Even before Google decided to document Australia's hard-to-get-to natural wonders with its all-terrain Street View backpack cameras, Matt McClelland was documenting bushwalks and bushfires with his own 360-degree camera rig.
A former scout leader, McClelland, 40, says he made the "EmuView" device because the bushwalking community in his state of NSW had for a long time "been given incorrect or woefully inadequate information about walking tracks".
When leading scouts through national parks, he found there just wasn't enough information available for them "to do good walks". So he set down to work on his own solution in his garage.
Six Foot Track Swing Bridge.
The rig he built has four cameras, a small computer, and a GPS device housed in a 3D-printed cube. Like Google Trekker, the Street View device the internet giant recently started to use in Australia to augment its maps, it is mounted on a pole that extends from McClelland's backpack. A 300-gram battery carried in the backpack powers the unit.
The device takes photographs from all four cameras every 5 to 10 metres. Once a walk is complete the stunning images are downloaded and processed on a desktop computer, where they are stitched together and faces blurred manually unless people request they be shown. Then they are uploaded to several websites linked to McClelland's business wildwalks.com. Much like Google's Street View, it lets you virtually travel along a trail as if you were there.
McClelland says people often came up to him on walks with "very positive" views on his work.
Top of Mt Kosciuszko.
"Everybody assumes I'm from Google and gets very excited and wants to be in the photographs," he says.
"I hope that as we provide more quality and easy-to-access information people will get out and explore these places more and do so in a safer, more enjoyable way."
Already he says he has heard from people with disabilities and older folk who use the EmuView images to explore walks they could not access in person.
The Google Trekker on the Bronte to Bondi walk.
He built the hardware himself with help from Andy Rehak, a software developer in Thailand he has never met. Together they've developed most of the systems for processing, organising and displaying the images online.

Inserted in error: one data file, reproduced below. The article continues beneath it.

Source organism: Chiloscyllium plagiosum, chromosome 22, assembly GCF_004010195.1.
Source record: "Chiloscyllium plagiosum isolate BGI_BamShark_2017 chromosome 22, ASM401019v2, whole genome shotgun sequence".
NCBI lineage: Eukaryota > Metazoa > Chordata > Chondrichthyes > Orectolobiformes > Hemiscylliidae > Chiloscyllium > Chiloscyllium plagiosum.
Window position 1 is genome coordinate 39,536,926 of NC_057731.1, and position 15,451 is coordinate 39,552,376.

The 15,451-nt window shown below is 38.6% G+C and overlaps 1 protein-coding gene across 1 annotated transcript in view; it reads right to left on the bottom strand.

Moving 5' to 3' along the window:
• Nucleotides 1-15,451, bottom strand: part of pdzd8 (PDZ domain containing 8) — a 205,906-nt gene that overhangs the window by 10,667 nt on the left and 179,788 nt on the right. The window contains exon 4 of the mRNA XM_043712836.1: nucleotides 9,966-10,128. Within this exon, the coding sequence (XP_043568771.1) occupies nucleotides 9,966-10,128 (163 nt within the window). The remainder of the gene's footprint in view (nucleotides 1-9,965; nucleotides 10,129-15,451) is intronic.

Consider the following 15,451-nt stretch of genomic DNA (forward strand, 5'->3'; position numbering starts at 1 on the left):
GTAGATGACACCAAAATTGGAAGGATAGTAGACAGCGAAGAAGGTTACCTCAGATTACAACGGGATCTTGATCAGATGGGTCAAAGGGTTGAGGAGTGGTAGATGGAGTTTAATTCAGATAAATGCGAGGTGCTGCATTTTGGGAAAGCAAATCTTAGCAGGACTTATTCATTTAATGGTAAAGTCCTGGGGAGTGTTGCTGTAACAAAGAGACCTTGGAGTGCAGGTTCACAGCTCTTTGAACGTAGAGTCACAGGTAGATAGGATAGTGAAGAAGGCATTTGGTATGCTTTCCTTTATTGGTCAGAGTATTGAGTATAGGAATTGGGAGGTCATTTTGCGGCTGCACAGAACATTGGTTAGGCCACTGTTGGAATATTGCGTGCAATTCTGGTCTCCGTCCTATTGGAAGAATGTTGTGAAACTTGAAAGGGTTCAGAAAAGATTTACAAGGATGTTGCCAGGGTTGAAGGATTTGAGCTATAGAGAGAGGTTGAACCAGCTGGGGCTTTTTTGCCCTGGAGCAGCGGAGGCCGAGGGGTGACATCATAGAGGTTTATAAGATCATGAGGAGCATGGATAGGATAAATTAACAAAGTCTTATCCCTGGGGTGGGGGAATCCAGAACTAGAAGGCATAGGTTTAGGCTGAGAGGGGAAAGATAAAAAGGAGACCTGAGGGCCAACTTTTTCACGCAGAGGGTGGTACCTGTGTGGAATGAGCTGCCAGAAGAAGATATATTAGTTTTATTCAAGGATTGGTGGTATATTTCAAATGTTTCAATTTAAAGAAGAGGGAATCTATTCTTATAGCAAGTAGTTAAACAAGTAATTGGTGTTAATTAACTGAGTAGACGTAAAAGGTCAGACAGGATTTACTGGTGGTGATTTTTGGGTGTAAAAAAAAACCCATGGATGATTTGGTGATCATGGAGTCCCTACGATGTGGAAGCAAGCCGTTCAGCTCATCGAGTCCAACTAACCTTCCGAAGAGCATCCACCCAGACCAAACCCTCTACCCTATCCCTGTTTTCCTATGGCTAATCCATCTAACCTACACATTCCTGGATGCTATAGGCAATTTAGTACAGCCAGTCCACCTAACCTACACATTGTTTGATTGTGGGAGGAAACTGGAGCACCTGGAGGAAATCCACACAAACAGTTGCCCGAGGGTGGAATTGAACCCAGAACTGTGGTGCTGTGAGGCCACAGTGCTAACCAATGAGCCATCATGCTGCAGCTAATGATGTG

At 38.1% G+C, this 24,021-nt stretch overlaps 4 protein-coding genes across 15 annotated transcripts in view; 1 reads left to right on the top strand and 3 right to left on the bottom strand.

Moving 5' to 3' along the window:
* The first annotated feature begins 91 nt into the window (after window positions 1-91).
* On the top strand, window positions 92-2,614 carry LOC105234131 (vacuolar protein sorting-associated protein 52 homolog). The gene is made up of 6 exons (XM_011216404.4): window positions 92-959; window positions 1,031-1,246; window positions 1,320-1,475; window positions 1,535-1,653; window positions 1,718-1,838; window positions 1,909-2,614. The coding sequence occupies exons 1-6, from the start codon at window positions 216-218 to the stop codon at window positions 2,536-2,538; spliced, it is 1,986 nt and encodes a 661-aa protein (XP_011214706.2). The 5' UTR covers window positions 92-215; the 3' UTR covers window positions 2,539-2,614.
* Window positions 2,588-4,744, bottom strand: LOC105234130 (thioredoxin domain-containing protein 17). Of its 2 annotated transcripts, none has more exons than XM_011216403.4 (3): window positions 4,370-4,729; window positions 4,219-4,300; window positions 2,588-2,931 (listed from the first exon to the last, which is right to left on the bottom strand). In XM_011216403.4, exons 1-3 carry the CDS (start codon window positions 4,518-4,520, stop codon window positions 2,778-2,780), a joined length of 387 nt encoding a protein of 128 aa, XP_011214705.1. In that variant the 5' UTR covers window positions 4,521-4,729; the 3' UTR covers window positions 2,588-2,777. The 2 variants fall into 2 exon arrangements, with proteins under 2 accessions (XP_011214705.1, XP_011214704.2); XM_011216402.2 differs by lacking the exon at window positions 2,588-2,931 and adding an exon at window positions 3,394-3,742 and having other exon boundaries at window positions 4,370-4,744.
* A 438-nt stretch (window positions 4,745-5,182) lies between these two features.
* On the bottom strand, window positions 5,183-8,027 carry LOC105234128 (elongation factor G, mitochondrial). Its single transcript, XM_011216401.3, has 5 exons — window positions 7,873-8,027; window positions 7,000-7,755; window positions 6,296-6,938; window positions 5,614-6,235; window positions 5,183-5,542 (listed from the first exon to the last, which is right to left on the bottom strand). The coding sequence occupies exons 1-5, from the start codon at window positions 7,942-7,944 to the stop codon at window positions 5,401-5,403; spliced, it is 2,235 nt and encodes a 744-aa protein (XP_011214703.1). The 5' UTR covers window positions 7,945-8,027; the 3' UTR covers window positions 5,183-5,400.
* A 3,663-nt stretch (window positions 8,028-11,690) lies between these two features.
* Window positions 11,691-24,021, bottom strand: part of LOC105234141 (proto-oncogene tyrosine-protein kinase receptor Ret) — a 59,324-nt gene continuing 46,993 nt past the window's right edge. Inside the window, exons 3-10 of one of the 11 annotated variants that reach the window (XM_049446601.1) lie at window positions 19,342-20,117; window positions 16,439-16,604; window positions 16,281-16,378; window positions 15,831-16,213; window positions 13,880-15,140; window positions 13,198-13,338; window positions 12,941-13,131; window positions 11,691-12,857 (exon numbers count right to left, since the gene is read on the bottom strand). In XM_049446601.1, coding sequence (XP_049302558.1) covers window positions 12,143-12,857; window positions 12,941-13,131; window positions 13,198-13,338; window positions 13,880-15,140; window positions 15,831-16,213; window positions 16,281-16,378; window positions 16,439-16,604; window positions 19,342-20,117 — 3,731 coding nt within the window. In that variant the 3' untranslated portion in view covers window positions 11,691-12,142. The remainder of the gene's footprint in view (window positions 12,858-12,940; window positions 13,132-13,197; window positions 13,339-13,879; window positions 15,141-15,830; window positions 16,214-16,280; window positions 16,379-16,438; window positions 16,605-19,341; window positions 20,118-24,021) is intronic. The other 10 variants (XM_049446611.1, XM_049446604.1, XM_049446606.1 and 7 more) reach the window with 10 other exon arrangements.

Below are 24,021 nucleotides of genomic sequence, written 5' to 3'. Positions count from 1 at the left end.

So far McClelland, who lives in Sydney's northern suburb of Hornsby backing onto the bush, has used EmuView on several hundred kilometres of track and is still adding more. As well as documenting The Six Foot Track, a 45-kilometre trail stretching across the Blue Mountains from near Katoomba to Jenolan Caves, he has also captured the destruction caused by the bushfires in the Blue Mountains last year. The Charlotte Pass to Mount Kosciuszko bushwalking track, and walks in the Berowra Valley and Ku-ring-gai Chase National Park have also been documented.
McClelland said the imagery helped people who are scared of heights answer "Will I be able to cross that bridge?" before deciding to embark on a specific bushwalk. It also helped others work out the location of campsites, vegetation types and terrain characteristics for better planning.
Matt McClelland demonstrates "EmuView", a device that he built to document bushwalks.
McClelland now plans to build a new version of the device with six cameras to fill a gap at the top of the imagery, currently displayed as a black square.
He also has an iPhone app for wildwalks.com and runs two other websites: playfulpossum.com, to help parents find nearby playgrounds, and bushwalk.com, a forum connecting bushwalkers.
He works part-time on the ventures, making money by selling bushwalking e-books and displaying Google ads on the sites.
Matt McClelland demonstrates "EmuView".
While he can't afford the time to document other areas of the country, he says friends were planning on doing a walk with EmuView in Tasmania next year.
At the end of the day, McClelland said his passion was getting more people out and enjoying the bush.
"The end goal is to see these places in the community continue to be protected," he said.
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